Entrepreneurs everywhere: Surveying the startup scene in Vietnam

Submitted by tomo on April 12, 2013 - 12:03pm

[Are you an investor interested in investing in Vietnam, especially in startups? This blog post comes from conversations with visiting investors from other countries and answering a lot of questions they had in common.]

For years, tech startups in Vietnam operated in a sort of vacuum, with no local ecosystem to help them.

Of course, this didn't stop them. Maybe there were even benefits with less scene distractions.

Now there is something we can call a scene, like a subculture of startup. There are wannabe entrepreneurs (wantrepreneurs), kids who dream of startups or want to experience working for one. There are serial events (Startup Weekend Ho Chi Minh City, the Start Me Up series, even Barcamp Saigon which I'm most personally attached to) as well as larger traditional conferences with international involvement. There are hackathons. There are training programs. There are incubators. There are angels and venture capitalists, although so few that finding appropriate investment among them is challenging for many reasons. There are online forums (in Vietnamese) and there is now coverage of the country in the three largest regional tech news journals out of Singapore (e27, SGE, TechInAsia) as well as local PR mouthpiece Action.vn.

And there are even some startups within Vietnam's startup scene!

(Though there is confusion about what is or isn't a startup)

What kind of startups you'll find in Vietnam

You'll find mostly web startups rather than hardware companies or biotechnology or clean energy or transportation. Even within the domain of web, the breadth of companies isn't so wide either. Most Vietnamese sites are either content or e-commerce with few web applications or even desktop, server, or mobile application companies. Almost all Vietnamese startups target the Vietnamese market and the same goes for most Vietnamese technology (read: software) companies with the obvious and huge exception of outsourced software development companies. Outsourcing and consulting services companies are by definition not startups.

There are also scores of websites which are only focused on eking out an existence rather than focusing on scaling. Often these get mixed into the startup community. But for a startup, any outcome aside from high growth is a failure by definition.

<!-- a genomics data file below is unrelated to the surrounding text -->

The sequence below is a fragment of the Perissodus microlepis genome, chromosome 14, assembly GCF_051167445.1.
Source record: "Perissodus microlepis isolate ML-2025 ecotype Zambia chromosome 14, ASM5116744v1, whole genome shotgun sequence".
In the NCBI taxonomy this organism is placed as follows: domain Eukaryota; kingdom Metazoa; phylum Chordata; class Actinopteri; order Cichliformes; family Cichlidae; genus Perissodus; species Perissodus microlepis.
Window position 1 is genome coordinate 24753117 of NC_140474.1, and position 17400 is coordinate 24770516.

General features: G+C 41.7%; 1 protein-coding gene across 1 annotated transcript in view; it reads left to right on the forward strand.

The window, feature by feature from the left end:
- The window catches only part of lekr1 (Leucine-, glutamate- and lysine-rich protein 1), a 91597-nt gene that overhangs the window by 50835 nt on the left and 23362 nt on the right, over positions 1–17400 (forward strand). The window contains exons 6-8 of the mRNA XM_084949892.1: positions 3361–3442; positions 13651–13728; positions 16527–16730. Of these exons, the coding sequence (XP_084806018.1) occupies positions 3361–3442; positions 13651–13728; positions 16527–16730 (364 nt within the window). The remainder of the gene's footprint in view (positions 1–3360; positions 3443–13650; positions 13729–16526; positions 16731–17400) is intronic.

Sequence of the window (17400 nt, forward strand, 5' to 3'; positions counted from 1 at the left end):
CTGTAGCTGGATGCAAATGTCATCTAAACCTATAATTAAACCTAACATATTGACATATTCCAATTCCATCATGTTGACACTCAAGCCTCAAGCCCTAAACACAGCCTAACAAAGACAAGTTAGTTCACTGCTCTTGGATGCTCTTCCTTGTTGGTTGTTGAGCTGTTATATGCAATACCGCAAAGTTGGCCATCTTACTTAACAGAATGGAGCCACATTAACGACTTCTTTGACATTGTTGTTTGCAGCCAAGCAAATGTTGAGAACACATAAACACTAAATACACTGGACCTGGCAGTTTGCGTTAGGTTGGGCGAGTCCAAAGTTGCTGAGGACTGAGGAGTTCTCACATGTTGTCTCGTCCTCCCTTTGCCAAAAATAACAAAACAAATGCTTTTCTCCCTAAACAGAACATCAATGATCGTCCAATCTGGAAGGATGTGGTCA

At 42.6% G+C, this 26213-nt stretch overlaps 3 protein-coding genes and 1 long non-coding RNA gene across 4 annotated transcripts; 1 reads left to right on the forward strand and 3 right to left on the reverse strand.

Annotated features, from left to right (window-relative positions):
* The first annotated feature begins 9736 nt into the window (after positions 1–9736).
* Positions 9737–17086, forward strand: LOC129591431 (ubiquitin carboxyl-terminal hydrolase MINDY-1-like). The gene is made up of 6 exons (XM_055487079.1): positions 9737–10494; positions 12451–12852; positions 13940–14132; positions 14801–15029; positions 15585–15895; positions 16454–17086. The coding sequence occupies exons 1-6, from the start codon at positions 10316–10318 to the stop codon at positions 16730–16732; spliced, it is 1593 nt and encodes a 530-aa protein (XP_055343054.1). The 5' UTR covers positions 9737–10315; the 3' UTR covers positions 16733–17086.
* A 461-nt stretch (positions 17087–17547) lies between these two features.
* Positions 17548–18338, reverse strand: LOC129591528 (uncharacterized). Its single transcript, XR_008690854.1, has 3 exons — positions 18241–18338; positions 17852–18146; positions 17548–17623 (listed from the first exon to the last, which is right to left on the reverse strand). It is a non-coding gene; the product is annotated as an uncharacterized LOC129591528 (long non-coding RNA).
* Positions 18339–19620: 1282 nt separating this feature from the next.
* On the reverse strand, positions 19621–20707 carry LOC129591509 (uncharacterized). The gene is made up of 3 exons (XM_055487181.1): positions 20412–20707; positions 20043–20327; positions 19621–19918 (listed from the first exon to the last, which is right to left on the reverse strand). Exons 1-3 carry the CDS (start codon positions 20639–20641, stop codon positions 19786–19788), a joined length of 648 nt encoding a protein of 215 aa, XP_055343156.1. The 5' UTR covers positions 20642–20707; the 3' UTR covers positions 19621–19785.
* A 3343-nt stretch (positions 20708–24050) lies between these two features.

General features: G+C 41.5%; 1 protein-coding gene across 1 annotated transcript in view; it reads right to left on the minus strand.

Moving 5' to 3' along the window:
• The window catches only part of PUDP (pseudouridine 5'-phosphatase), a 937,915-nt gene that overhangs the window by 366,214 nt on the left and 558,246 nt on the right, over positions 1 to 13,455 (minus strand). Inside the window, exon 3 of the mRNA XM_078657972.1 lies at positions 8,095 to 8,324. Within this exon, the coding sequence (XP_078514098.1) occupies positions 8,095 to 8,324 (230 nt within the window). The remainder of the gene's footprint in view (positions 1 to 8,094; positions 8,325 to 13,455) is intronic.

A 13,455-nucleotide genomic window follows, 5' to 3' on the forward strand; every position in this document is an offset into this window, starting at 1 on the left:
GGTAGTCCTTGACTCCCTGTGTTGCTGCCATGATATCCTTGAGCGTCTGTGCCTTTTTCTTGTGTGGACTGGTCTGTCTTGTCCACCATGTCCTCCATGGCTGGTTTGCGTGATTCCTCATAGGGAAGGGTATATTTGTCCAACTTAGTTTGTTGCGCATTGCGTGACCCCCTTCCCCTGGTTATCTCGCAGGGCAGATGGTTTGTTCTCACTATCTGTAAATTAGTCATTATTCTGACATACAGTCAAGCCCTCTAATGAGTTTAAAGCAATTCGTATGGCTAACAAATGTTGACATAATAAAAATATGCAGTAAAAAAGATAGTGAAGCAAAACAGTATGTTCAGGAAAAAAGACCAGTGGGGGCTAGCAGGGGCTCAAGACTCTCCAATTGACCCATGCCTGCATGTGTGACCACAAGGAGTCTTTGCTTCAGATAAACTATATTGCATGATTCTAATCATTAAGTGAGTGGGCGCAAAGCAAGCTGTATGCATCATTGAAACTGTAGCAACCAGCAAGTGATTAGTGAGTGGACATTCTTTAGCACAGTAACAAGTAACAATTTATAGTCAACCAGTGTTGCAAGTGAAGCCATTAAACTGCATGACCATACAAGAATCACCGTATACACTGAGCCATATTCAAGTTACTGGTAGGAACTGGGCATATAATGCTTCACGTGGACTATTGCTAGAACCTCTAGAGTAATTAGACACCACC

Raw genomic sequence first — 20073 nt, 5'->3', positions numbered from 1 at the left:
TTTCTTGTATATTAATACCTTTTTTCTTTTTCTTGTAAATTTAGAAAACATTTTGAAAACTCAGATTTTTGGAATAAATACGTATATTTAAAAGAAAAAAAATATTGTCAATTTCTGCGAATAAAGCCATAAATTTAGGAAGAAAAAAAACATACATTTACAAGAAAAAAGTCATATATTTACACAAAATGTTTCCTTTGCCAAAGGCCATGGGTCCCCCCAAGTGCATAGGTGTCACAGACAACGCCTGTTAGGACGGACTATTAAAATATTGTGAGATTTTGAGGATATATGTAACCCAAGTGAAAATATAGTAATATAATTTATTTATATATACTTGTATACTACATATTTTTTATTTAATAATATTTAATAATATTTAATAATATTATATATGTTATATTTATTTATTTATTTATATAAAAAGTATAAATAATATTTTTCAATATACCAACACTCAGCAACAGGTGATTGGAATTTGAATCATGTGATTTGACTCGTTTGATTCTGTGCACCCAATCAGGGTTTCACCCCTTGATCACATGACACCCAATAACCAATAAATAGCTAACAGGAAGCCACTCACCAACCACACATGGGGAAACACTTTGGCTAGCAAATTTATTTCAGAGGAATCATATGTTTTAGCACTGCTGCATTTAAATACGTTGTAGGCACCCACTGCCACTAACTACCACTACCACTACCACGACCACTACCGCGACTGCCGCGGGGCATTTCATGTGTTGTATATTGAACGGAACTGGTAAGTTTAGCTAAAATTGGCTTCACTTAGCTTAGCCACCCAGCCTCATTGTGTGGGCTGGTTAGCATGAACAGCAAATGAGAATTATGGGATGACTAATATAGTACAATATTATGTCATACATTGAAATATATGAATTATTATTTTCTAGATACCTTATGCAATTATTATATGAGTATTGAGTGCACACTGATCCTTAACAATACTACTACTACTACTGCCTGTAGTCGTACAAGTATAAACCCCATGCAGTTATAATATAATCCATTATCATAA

What problems do Vietnamese startups face? (Yes, it does matter where you start your startup.)

The answers help explain why many kinds of startups don't exist in Vietnam.

1. Lack of: (large) industries and experts. This is why many foreign companies can come into this market, even if corruption, bureaucracy, and lack of transparency make it difficult for unexperienced foreigners here.

2. Lack of: experienced startup entrepreneurs. There are lots of entrepreneurs in Vietnam, the streets are teeming with entrepreneurs using any marginal piece of real estate, private or public, to do business on. But they won't be able to give relevant advice to most tech entrepreneurs. There are some (even successful) tech entrepreneurs but few who have taken a company to IPO. OTOH, there is a huge population of ethnic Vietnamese living and working in Silicon Valley, who would be a windfall resource for the high tech economy in Vietnam if the Vietnamese leaders would be willing to admit it.

3. Lack of: research universities, lack of research that could be commercialized. Original research out of Vietnam is nearly nonexistent. This is not true for all poor or developing economies.

4. Local startups also face legal hurdles, poor infrastructure (slow Internet, frequent power outages, an unfriendly banking system, an unreliable mail system)

5. Content serving companies now have access to ad networks but online ad spend is still relatively low. Total aggregate ad spend is high enough to see the potential here. The websites with the highest traffic (mostly news sites) get the lion's share of online ad spending, so it's still hard for new content-based sites to monetize above marginal levels. You see sites (like forums) that grow big get desperate to make money.